Negative Fateful Life Events Linked to Advanced Brain Aging
The researchers observed a correlation for having more midlife FLEs, especially relating to interpersonal relationships, with advanced predicted brain aging.
HealthDay News — Negative fateful life events (FLEs) in midlife are associated with advanced predicted brain aging, according to a study published in the July issue of Neurobiology of Aging.
Sean N. Hatton, Ph.D., from the University of California in San Diego, and colleagues examined whether negative midlife FLEs are associated with advanced brain aging after controlling for physical, psychological, and lifestyle factors in a cohort of 359 men (mean age, 62 years) participating in the Vietnam Era twin study of aging. Participants were assessed for negative FLEs, health and well-being, general cognitive ability, socioeconomic status, depression, and ethnicity at two different time points.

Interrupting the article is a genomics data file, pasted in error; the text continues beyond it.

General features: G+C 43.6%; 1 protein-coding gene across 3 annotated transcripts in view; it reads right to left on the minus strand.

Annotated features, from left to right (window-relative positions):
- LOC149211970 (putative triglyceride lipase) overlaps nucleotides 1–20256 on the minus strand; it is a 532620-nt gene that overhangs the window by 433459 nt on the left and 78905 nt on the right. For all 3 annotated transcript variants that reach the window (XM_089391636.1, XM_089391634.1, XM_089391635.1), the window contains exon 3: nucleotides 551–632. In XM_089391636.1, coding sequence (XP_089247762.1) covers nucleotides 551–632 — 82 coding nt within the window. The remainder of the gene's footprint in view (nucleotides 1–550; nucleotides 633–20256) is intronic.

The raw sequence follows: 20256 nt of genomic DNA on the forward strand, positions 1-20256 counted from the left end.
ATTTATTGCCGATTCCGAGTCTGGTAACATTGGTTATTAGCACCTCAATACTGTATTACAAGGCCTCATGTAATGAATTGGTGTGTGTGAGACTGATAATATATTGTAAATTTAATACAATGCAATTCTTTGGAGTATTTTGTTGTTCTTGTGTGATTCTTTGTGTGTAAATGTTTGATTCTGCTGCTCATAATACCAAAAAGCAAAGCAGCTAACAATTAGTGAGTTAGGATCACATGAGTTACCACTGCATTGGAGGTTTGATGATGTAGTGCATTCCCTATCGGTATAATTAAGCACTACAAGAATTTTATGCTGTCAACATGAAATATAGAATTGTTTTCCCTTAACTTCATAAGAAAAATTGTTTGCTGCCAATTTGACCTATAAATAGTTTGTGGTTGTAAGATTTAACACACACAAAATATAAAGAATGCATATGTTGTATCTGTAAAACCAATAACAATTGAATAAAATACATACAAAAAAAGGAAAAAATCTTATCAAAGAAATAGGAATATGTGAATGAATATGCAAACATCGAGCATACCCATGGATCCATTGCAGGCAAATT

Participants underwent magnetic resonance imaging, and T1-weighted images were processed. To predict brain age, neuroanatomical measurements were entered into the Brain-Age Regression Analysis and Computation Utility software.
The researchers observed a correlation for having more midlife FLEs, especially relating to interpersonal relationships, with advanced predicted brain aging. After they controlled for the significant covariates of alcohol consumption, cardiovascular risk, adult socioeconomic status, and ethnicity, the correlation persisted.
"Individuals who had higher levels of major life events showed signs of advanced predicted brain aging," the authors write. "It remains to be determined whether the influence of midlife FLEs and other factors on brain age may change with increasing chronological age."
One author disclosed financial ties to CorTechs Laboratories.